OIG Releases Proposed Rule Expanding Anti-Kickback Safe Harbors

On October 3, 2014, the Office of the Inspector General (“OIG”), Department of Health and Human Services, published a proposed rule that, if adopted, would make changes to 42 C.F.R. § 1001.952—the safe harbor provisions of the Federal Anti-Kickback Statute. The changes are aimed at “protect[ing] certain payment practices and business arrangements from criminal prosecution or civil sanctions under the anti-kickback statute” that “[OIG] believe[s] could be, if properly structured and with appropriate safeguards, low risk to Federal health care programs.” 79 Fed. Reg. 59,719 (October 3, 2014).

The proposed rule would include a technical correction to the existing safe harbor for referral services. In addition, the new rule would add new protections for providers by way of newly proposed safe harbors. The proposed rule includes:

  • A new safe harbor protection for certain cost-sharing waivers, including:

    • Pharmacy waivers of cost-sharing for financially needy Medicare Part D beneficiaries; and
    • Waivers of cost-sharing for emergency ambulance services furnished by State- or municipality-owned ambulance services;
  • A new safe harbor protection for certain remuneration between Medicare Advantage organizations and federally qualified health centers;
  • A new safe harbor protection for discounts by manufacturers on drugs furnished to beneficiaries under the Medicare Coverage Gap Discount Program; and
  • A new safe harbor protection for free or discounted local transportation services that meet specified criteria.

By modifying and adding protections, OIG states that it is fulfilling the intent of Congress to update the safe harbor regulations periodically to reflect changing business practices and technologies in the health care industry.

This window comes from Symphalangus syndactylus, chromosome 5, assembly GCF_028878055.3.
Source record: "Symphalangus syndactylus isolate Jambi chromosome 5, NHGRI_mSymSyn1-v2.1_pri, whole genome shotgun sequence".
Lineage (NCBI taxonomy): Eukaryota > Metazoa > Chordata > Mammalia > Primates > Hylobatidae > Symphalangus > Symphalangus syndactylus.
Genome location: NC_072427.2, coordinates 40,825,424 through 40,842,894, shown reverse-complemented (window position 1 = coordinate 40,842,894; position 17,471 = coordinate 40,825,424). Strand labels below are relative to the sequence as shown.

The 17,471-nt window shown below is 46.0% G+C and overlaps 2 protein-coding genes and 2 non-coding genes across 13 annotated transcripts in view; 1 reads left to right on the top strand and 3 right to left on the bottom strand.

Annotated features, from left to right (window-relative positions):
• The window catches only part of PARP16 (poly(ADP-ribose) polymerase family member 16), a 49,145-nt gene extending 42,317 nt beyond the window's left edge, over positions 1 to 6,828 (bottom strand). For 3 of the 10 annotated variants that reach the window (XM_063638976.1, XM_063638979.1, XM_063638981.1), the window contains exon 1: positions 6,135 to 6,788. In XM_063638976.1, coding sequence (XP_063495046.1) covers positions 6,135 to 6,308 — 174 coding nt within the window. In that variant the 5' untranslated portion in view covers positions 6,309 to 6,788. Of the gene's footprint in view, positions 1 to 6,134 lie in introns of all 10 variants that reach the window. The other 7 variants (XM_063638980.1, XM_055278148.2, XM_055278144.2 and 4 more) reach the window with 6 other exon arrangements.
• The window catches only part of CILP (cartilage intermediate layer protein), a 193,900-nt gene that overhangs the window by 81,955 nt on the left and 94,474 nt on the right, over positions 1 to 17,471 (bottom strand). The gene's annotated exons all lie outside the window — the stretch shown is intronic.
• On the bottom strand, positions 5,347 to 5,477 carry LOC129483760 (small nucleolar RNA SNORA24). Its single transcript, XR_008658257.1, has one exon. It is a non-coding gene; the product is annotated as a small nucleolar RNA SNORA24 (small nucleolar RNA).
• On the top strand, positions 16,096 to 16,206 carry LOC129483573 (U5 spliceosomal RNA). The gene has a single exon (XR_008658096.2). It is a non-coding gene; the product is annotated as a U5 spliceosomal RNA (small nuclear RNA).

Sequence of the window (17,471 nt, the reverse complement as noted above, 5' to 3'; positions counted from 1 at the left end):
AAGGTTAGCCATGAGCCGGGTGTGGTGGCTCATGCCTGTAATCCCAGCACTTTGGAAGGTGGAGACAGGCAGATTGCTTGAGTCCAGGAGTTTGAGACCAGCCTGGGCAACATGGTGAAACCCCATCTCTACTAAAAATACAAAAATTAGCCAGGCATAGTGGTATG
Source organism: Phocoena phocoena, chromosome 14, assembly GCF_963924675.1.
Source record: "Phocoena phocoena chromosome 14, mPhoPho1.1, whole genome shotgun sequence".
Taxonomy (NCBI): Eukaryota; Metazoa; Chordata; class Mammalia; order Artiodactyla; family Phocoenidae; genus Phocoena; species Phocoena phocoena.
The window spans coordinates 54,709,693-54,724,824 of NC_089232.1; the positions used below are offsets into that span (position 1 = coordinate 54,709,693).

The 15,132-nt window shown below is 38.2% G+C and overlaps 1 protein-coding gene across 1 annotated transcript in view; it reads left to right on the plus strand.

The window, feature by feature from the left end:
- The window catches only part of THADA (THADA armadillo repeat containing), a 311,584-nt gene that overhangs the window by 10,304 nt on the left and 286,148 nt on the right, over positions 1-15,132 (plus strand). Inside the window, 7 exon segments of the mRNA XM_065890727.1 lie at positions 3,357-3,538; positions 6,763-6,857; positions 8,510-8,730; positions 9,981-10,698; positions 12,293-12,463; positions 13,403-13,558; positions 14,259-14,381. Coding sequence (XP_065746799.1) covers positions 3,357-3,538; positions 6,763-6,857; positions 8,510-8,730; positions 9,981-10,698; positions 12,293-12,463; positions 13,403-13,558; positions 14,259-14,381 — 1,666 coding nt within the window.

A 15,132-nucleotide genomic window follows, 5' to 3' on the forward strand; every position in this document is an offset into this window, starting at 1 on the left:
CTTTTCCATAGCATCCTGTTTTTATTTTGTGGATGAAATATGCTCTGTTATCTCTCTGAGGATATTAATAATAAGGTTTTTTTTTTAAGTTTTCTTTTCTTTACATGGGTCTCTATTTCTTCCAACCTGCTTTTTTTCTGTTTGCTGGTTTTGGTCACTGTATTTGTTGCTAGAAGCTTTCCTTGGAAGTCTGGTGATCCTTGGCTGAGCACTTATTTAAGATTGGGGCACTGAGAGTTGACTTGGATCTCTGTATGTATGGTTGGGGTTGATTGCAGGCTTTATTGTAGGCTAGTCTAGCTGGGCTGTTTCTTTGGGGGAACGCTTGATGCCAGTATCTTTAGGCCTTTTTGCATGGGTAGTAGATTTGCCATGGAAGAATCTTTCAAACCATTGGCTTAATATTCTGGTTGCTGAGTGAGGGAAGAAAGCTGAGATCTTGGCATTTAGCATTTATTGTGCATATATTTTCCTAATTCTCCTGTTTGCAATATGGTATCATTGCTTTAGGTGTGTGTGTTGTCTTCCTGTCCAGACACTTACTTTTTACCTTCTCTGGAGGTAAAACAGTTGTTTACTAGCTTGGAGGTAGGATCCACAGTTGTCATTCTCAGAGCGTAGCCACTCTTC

OIG also proposes to amend the definition of “remuneration” under the civil monetary penalty provisions of the law (42 C.F.R. § 1003) to include a wider set of statutory exceptions for:

  • Copayment reductions for certain hospital outpatient department services;
  • Certain remuneration that poses a low risk of harm and promotes access to care;
  • Coupons, rebates, or other retailer reward programs that meet specified requirements;
  • Certain remuneration to financially needy individuals; and
  • Copayment waivers for the first prescription fill of generic drugs.

In addition, OIG proposes to codify the gainsharing civil monetary penalty provision in 42 U.S.C. § 1320a-7a(b), which generally prohibits a hospital from incentivizing physicians to limit services provided to Medicare or Medicaid patients with money inducements. The changes would reflect OIG’s recognition (a) that gainsharing can be beneficial under certain circumstances and (b) of the reduced risks that come with technology that tracks the benefits of cost-saving care.

OIG’s proposal would codify changes that were included in the Medicare Prescription Drug Improvement, and Modernization Act of 2003; the Balanced Budget Act of 1997; and the Affordable Care Act. Comments must be delivered by no later than 5 p.m. Eastern Standard Time on December 2, 2014.

Mr. Barry acknowledges Alex Foster who assisted in the preparation of this article. Mr. Foster is a recent graduate of the University of Virginia School of Law and an employee of Arnall Golden Gregory LLP in our Healthcare law practice. Mr. Foster is a resident in our Atlanta, Georgia office but is not yet admitted to practice.

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